The Council’s conclusions at last year’s COP21 conference are a missed opportunity to remedy some of the weaknesses of the Paris agreement on climate change, writes Lucas Bergkamp.

At a meeting last week, the Council adopted conclusions on “European climate diplomacy after COP21.” This self-congratulatory document celebrates the EU’s diplomatic success in Paris and suggests that more of the same will move the climate agenda forward. According to the Council, the EU-led “High Ambition Coalition” could secure “timely signature, swift ratification, and full implementation by all parties of the Paris Agreement.”

There is nothing in the conclusions, however, that could help to resolve the collective action problem that resulted in the Paris Agreement’s huge disparity between collective ambition and individual obligation.

While the agreement’s objectives are clearly ambitious, very little in the agreement is “legally binding.” At the US government’s insistence, the Paris agreement was rather conceived as a set of generic political commitments. So it is hard to see in what sense the mere repetition of prior commitments, dressed up with an even more ambitious and more unattainable objective, marks a “decisive turning point towards comprehensive and collective global action,” as the Council suggests.

With respect to the EU’s climate diplomacy action in 2016, the Council approves the development of an action plan focused around three main strands:

  • Maintaining climate change advocacy as a strategic priority in diplomatic dialogues, public diplomacy and external policy instruments;
  • Supporting implementation of the Paris Agreement and the intended nationally determined contributions (INDC), in the context of low-emission and climate-resilient development;
  • Increasing efforts to address the nexus of climate change, natural resources, including water, prosperity, stability and migration.

​While the first two strands are unsurprising and bland, the third one raises the spectre of climate change being drawn into broader social programs. Indeed, according to the Council, “the EU and member states’ development cooperation with third countries should fully take into account the existing synergies between climate objectives and the sustainable development goals as adopted by the 2030 Agenda for Sustainable Development.”

The United Nations’ 2030 Agenda for Sustainable Development, which reads like a high school ‘social justice’ project, sets out 27 goals, of which the fight against climate change is one, listed in 13th place among such other goals as fighting poverty and reducing inequality. This approach will backfire in at least two ways.

First, it will render climate action less effective, because it will have to serve many masters. Second, it will deprive climate action of its objective, science-based, and neutral aura, and subject it to the forces of political polarisation. This will fuel the suspicion that climate action is an ideological battle, not a scientific one. The EU’s substantial financial commitments towards developing countries will only further reinforce this suspicion.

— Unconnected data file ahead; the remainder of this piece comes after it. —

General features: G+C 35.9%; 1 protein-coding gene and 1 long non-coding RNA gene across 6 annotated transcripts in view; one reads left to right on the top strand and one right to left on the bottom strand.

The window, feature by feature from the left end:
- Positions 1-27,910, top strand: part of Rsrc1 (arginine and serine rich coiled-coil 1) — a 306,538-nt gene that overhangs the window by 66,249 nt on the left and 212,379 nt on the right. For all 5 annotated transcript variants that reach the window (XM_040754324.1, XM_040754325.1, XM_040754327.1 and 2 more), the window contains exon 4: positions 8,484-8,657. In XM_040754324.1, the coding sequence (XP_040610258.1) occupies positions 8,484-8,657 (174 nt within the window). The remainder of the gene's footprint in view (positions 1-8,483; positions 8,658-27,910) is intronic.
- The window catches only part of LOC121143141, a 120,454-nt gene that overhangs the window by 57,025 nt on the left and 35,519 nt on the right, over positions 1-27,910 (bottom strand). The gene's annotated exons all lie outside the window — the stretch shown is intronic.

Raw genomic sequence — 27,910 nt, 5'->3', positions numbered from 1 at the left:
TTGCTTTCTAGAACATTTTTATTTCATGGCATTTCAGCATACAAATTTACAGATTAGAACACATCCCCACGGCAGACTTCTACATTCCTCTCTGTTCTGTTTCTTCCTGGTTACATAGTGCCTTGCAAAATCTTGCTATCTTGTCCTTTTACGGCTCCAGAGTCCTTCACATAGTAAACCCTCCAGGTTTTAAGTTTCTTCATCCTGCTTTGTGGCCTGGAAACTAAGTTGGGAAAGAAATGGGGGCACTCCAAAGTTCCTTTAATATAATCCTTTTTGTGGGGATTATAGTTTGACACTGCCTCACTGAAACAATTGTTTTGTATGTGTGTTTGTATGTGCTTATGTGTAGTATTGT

Unfortunately, the Council’s position on the relation between climate change and international security further diminishes its credibility. Underlining the need to address the direct and indirect international security impacts of climate change, the Council recommends that the EU address “the potentially destabilising effects of climate change (including on migration, food security, reliable access to resources, water and energy, spread of epidemic disease, and social and economic instability).”

The EU would do better to focus its efforts solely on combatting climate change; immigration policy, for instance, is a politically charged and divisive subject that should not be blended with climate policy.

In short, the Council’s conclusions are a missed opportunity to remedy some of the weaknesses of the Paris agreement. Apparently, the Council believes, against all odds, that more of the same is required in the fight against all evil and against all odds. If the EU pursues this policy, it will likely adversely affect its credibility and the public’s confidence in EU policies, while increasing the influence of activist groups to the detriment of other constituencies, thus aggravating the democratic deficit.

National parliaments should firmly reject this approach. Instead, they should insist on a plan that addresses the Paris agreement’s inherent weakness, i.e. its lack of obligations binding on individual countries, and a plan that will result in equivalent, although not necessarily equal, efforts by non-EU countries.

If no such plan is feasible, there is a serious question as to whether the Paris agreement has a future.   The EU should therefore aim for more than vague climate diplomacy. It should establish a process aimed at creating a level playing field. Any such process needs to be sufficiently modest and pragmatic to garner political support, and sufficiently flexible so that new knowledge can be reflected.

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